Driven by DeFi, North America’s crypto volume increased 1,000% year-over-year
North America’s monthly crypto volume grew by over 1000% from July 2020 to June 2021, with DeFi transactions accounting for nearly 40% of this growth.
Digital analytics firm Chainalysis reported that the growth in North America’s crypto market has been driven by the rise in popularity of decentralized finance.
In its 2021 Geography of Cryptocurrency Report, Chainalysis said the monthly crypto transaction volume across North America grew by more than 1,000% from July 2020 to June 2021. The monthly volume reached a peak of $164 billion in May 2021 before dipping to just over $100 billion in June.
The Central, Northern and Western Europe region sent the most in crypto overall — $389 billion, roughly 40% of its overall transaction volume during the same time period. Chainalysis said that “DeFi whales” were responsible for turning the region into the world’s biggest cryptocurrency economy, with the majority of institutional-sized transfers going towards platforms in decentralized finance. Read more.
A GameFi metaverse launches the first-ever interoperable, editable and evolvable NFT
Are we getting a new standard for NFTs?
With the current interest in nonfungible tokens (NFTs), many companies have started to develop NFT marketplaces to attract as many users as possible. The problem with that is because everything happens so quickly in the NFT space, user interfaces and processes at these platforms are confusing and complex for users, which pushes away a lot of people from the entire experience.
Currently, NFTs are designed to never be changed, limiting their abilities as digital assets. However, a solution may be underway. The DeHorizon Foundation has recently announced a new partnership with NFT interoperability Middleware, POD, to jointly launch the First ever Interoperable, Editable and Evolvable ERC-721 NFT “DeMeta Pass ID (DeMeta). DeMeta will allow users to have the ability to develop exclusive NFTs or reorganize other NFTs so that they can be minted into a new one. With the ability to customize their own NFTs, users will be more involved in developing the metaverse, placing them in a better position to embark on a journey to Web 3.0. Read more.
Georgia to Pilot Digital Currency in Retail Commerce Next Year
The national bank of Georgia intends to launch its own central bank digital currency as early as next year.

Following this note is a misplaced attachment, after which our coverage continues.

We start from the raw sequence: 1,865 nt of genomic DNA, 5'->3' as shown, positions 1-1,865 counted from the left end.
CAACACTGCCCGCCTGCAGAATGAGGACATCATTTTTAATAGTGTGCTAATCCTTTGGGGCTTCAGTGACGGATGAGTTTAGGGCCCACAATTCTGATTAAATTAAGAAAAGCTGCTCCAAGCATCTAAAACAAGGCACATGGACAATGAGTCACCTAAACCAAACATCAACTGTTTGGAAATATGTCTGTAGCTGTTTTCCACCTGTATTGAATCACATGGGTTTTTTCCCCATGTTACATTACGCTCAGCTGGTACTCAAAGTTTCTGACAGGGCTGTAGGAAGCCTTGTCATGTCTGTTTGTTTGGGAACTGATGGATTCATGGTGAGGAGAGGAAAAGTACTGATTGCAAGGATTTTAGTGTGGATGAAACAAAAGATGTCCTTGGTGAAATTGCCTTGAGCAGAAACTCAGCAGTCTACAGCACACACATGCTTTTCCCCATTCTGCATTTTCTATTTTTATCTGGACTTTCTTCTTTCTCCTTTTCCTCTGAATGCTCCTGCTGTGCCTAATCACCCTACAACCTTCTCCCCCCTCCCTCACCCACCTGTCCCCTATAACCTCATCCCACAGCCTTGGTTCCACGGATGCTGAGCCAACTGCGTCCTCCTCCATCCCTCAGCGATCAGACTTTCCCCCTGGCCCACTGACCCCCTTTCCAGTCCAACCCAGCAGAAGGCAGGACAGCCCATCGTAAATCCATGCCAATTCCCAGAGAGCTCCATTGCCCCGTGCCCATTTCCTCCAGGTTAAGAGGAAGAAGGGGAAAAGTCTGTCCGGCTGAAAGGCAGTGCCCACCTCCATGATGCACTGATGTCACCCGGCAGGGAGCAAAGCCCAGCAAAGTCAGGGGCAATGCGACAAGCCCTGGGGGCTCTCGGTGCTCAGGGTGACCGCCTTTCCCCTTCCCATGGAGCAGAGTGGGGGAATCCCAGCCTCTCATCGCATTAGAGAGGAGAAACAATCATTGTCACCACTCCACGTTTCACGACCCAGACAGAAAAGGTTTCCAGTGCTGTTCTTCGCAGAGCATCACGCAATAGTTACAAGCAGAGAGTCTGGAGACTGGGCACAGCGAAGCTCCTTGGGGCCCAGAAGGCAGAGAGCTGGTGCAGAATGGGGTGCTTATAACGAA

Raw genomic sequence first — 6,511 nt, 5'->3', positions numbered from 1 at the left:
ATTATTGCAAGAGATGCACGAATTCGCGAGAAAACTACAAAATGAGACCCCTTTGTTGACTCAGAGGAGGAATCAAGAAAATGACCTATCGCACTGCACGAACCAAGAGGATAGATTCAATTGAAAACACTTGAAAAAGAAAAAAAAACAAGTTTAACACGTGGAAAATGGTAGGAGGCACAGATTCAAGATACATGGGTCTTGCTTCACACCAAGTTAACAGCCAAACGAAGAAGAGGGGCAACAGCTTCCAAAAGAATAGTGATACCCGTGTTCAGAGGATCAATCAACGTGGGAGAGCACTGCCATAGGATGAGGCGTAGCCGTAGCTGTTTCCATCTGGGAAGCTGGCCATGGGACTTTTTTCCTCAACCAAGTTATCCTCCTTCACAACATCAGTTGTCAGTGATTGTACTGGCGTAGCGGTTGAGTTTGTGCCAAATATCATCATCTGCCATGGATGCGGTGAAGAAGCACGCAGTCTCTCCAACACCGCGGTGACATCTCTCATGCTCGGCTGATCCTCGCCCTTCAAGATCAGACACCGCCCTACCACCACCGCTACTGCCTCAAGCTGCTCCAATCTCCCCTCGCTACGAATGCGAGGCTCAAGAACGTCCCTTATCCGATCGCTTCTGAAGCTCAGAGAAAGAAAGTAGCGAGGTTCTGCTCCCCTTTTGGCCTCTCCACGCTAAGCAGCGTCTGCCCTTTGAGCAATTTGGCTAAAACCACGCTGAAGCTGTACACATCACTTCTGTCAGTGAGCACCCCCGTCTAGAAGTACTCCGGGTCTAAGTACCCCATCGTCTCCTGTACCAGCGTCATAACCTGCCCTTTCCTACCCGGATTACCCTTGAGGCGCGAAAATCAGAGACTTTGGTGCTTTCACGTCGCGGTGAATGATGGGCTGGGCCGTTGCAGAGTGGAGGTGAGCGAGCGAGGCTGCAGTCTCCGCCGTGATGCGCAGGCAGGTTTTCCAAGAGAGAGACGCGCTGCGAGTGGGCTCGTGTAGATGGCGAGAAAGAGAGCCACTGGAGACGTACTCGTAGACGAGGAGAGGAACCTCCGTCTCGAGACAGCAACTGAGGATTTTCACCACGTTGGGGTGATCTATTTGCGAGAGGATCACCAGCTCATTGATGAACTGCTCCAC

The National Bank of Georgia (NBG) intends to pilot its own digital currency in a program scheduled for next year, Vice President Papuna Lezhava revealed this week. Speaking to reporters on Tuesday, the high-ranking official remarked that 85% of the world’s central banks are already working on state-issued digital currencies.
The banker further elaborated that a central bank digital currency (CBDC) is not cryptocurrency but rather “an evolution of cash.” Nevertheless, the digital Georgian lari is going to be based on the same technology that underpins decentralized digital money, blockchain. The lari coin, however, will neither be mined nor be a subject of market speculation, Lezhava noted. Read more.
Canadian city plans to supply residents’ heat using Bitcoin mining
Who said crypto was bad for the environment?
MintGreen, a Canada-based cleantech cryptocurrency miner, will be partnering with the Lonsdale Energy Corporation to supply heat to residents of North Vancouver in British Columbia starting in 2022.
In an Oct. 14 announcement, MintGreen said its “digital boilers” — which it claims can recover more than 96% of the electricity used for Bitcoin (BTC) mining — will prevent 20,000 metric tons of greenhouse gases per megawatt from entering the atmosphere during its arrangement with North Vancouver. The recovered energy will be used to heat 100 residential and commercial buildings in the Canadian city with a population of roughly 155,000.
Colin Sullivan, the CEO of MintGreen, said the partnership was aimed at tackling issues related to climate change. According to a December 2020 report from the Global Alliance for Buildings and Construction, building operations and their construction accounted for roughly 38% of carbon dioxide emissions in urban areas. Read more.
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